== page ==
The Liberal Democrats in Harrogate: Pro-abortion vote is final blow for Alton
Tuesday 15 September 1992
The conference vote was a disappointment for Mr Alton's fellow MPs who had hoped to keep him on board by preserving the status quo under which abortion was seen as an issue for personal conscience, not party policy.
However Paddy Ashdown, the Liberal Democrat leader, observed that Mr Alton had played no part in building the new party - a comment which stung Mr Alton and prompted suggestions at Harrogate that he might resign the party whip in the Commons.
Women Liberal Democrats argued that the motion demanding equal access to NHS terminations was not about changing the law but ensuring its fair implementation. But for Mr Alton, whose passionate advocacy of the anti-abortion case has led to an uneasy relationship with the rest of his party, it was the final blow.
'It is a Rubicon which I cannot cross. For me it is a life and death issue. Obviously in the circumstances I will not be able to stand again as a Liberal Democrat,' the MP said. He has held his Liverpool Mossley Hill seat since 1979 and said he would continue to serve in this Parliament.
Mr Alton's parliamentary colleagues expressed polite regrets at his decision but little remorse. Mr Ashdown said: 'It is sad that he feels he cannot stand again, but he has played no part in either the building of the party or campaigning for it for four years now.
'His departure, though sad, will not in any way alter the effectiveness of our party or our capacity to put our message across.'
Supporting the motion, Sara Tustin, chair of the Young Liberal Democrats of England, said: 'This is not a matter for political evangelism.' But for Mr Alton, a devout Catholic, abortion has been just that. In 1987 he resigned as the party's chief whip in order to bring in a Bill to lower the time limit for abortions from 24 weeks to 18. The measure was 'talked out', and since then Mr Alton has refused to take a portfolio.
The motion's supporters said the abortion law was interpreted leniently in some areas and strictly in others. Hilary Campbell, chair of the Women's Liberal Democrats, asked: 'Are we a party that says that legal medical procedures depend on the ability to pay?'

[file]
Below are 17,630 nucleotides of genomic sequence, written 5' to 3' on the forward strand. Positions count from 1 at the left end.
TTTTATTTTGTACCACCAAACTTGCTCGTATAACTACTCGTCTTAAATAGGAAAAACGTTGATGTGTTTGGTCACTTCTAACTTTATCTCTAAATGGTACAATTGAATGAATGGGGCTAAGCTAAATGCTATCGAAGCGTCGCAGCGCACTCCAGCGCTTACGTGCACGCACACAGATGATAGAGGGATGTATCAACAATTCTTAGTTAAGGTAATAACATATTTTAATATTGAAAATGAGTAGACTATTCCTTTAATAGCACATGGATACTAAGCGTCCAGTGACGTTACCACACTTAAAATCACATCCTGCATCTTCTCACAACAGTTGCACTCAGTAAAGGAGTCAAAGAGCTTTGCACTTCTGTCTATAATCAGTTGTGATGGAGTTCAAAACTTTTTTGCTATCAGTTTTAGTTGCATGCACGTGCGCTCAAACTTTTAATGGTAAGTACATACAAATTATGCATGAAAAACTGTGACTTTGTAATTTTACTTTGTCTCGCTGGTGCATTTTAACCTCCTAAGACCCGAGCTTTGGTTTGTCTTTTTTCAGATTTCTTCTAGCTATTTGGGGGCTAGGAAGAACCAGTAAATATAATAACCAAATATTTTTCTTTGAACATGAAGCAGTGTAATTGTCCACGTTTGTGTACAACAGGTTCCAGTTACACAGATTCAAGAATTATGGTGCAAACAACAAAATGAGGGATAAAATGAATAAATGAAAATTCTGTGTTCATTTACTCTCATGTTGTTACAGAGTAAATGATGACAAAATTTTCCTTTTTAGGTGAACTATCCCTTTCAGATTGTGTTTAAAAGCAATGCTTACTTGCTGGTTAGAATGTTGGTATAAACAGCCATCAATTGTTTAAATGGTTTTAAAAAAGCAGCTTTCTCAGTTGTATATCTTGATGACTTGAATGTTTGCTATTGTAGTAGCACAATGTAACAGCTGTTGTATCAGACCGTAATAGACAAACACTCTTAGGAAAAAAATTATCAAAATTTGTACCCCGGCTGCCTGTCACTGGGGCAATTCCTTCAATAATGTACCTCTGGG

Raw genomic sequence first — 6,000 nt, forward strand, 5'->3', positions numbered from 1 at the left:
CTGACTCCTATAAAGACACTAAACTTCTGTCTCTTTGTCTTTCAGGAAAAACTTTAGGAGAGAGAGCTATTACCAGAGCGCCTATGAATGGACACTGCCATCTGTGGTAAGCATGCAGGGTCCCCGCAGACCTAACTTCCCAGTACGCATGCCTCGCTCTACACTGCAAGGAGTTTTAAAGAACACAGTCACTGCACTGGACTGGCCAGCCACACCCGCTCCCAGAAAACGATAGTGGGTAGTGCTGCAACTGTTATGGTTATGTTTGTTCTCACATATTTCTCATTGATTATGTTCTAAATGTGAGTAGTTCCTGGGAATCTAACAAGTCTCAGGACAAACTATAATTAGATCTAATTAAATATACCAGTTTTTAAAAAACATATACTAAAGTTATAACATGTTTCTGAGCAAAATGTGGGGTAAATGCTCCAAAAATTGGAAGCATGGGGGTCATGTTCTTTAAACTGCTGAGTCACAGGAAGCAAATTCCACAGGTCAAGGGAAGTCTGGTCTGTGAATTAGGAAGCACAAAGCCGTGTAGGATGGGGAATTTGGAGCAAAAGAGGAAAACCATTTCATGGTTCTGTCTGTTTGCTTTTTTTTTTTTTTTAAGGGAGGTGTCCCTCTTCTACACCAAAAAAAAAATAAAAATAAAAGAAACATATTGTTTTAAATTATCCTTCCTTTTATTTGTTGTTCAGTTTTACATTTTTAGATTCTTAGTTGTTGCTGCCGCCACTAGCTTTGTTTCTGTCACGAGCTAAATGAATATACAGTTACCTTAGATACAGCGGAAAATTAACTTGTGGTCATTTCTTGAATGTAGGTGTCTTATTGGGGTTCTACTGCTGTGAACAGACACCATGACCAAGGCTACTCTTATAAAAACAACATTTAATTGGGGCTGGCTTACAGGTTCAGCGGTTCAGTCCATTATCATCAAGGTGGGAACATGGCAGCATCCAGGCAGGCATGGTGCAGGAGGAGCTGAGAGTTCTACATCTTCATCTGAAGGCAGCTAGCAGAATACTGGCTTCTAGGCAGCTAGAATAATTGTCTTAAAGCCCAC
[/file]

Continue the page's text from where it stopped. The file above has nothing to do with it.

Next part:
Approved by a large majority, the motion acknowledged abortion was an issue of individual conscience, but said the law should be applied consistently across the country. It said NHS employees must have the right to refuse to participate in abortions but must refer the patient to a colleague who is willing to do so.
Fuelling the controversy, an amendment was carried stating that NHS provision should ensure access to a legal termination within 14 days of one being sought. Lorna Spenceley of Harlow said this amounted to 'abortion on demand within a fortnight'.
Mr Alton's decision was supported by John Hemmingway, president of the Mossley Hill Liberal Democrats, and Lil Boughton, their acting chair. Mrs Boughton told the conference: 'I have always passionately believed that all life is precious and that it is simply not possible to achieve justice for women by injustices against their unborn children.'
Mr Alton, who did not speak in the hour-long debate, told a fringe meeting last night that the vote had not only created policy where previously none existed but would force doctors and nurses to refer patients for an abortion even if they were morally and ethically opposed to abortions.
Referring to a document on animal rights before the conference, he said: 'Rights will even be extended to goldfish in plastic bags on sale at fairgrounds. Isn't it a twisted irony that the same rights and concern for conscience is not extended to our own species?'
Sir David Steel, sponsor of the 1967 Abortion Act, regretted the conference vote and Mr Alton's decision. 'We have always got along on the basis of respected differing views. It is a pity that the party as a whole could not have let the matter rest there.'
- 3 The enemy within: People who hear voices in their heads are being encouraged to talk back
- 4 Phil Neville backtracks on Tomas Rosicky 'I'd smash him' comments from Match of the Day 2
- 5 SAG Awards: Fake applause track interrupts Reese Witherspoon
Rowan Atkinson to sell £10 million McLaren 'supercar' he crashed into a tree and a lamppost
Paris attacks: Do not call Charlie Hebdo killers 'terrorists', BBC says
Asteroid narrowly scrapes past Earth: how to watch the closest space rock for decades as it flies by
UK weather: Snow to fall in the coming week with sub-zero temperatures to last until early February
Saudi preacher who 'raped and tortured' his five -year-old daughter to death is released after paying 'blood money'
Nigel Farage: NHS might have to be replaced by private health insurance
'We would evict Queen from Buckingham Palace and allocate her council house,' say Greens
French court convicts three over homophobic tweets, in case hailed as a 'significant victory' by LGBT rights campaigners
Greece elections: Syriza and EU on collision course after election win for left-wing party
George Galloway condemns 'racist, Islamophobic, hypocritical rag' Charlie Hebdo at freedom of speech rally
British Muslim school children suffering a backlash of abuse following Paris attacks
£90 - £140 per day: Tradewind Recruitment: On behalf of a successful academy i...
£45000 - £50000 per annum: Investigo: My client, a global leader in providing ...
Excellent Salary: Austen Lloyd: WEST LONDON - An excellent new opportunity wit...
£8 - £10 per hour: Recruitment Genius: A Florist Shop Manager is required to m...